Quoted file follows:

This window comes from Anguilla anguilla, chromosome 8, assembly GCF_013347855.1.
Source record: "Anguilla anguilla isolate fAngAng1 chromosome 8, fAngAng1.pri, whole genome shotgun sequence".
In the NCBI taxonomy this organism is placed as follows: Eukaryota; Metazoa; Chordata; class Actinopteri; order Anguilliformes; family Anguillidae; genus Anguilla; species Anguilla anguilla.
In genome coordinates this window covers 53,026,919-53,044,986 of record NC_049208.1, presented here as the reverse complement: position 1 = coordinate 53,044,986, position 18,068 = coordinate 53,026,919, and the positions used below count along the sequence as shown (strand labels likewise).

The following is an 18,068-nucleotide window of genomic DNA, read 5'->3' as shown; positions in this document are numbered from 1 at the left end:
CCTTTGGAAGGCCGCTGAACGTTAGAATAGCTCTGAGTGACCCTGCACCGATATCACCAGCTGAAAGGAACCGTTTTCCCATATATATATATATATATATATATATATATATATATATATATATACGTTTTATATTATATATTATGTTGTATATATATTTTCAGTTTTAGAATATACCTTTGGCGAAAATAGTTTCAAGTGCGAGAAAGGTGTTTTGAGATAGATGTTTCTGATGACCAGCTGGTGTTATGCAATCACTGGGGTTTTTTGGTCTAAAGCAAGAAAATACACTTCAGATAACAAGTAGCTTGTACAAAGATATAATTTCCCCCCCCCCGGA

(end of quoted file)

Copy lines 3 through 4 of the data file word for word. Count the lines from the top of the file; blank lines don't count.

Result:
In the NCBI taxonomy this organism is placed as follows: Eukaryota; Metazoa; Chordata; class Actinopteri; order Anguilliformes; family Anguillidae; genus Anguilla; species Anguilla anguilla.
In genome coordinates this window covers 53,026,919-53,044,986 of record NC_049208.1, presented here as the reverse complement: position 1 = coordinate 53,044,986, position 18,068 = coordinate 53,026,919, and the positions used below count along the sequence as shown (strand labels likewise).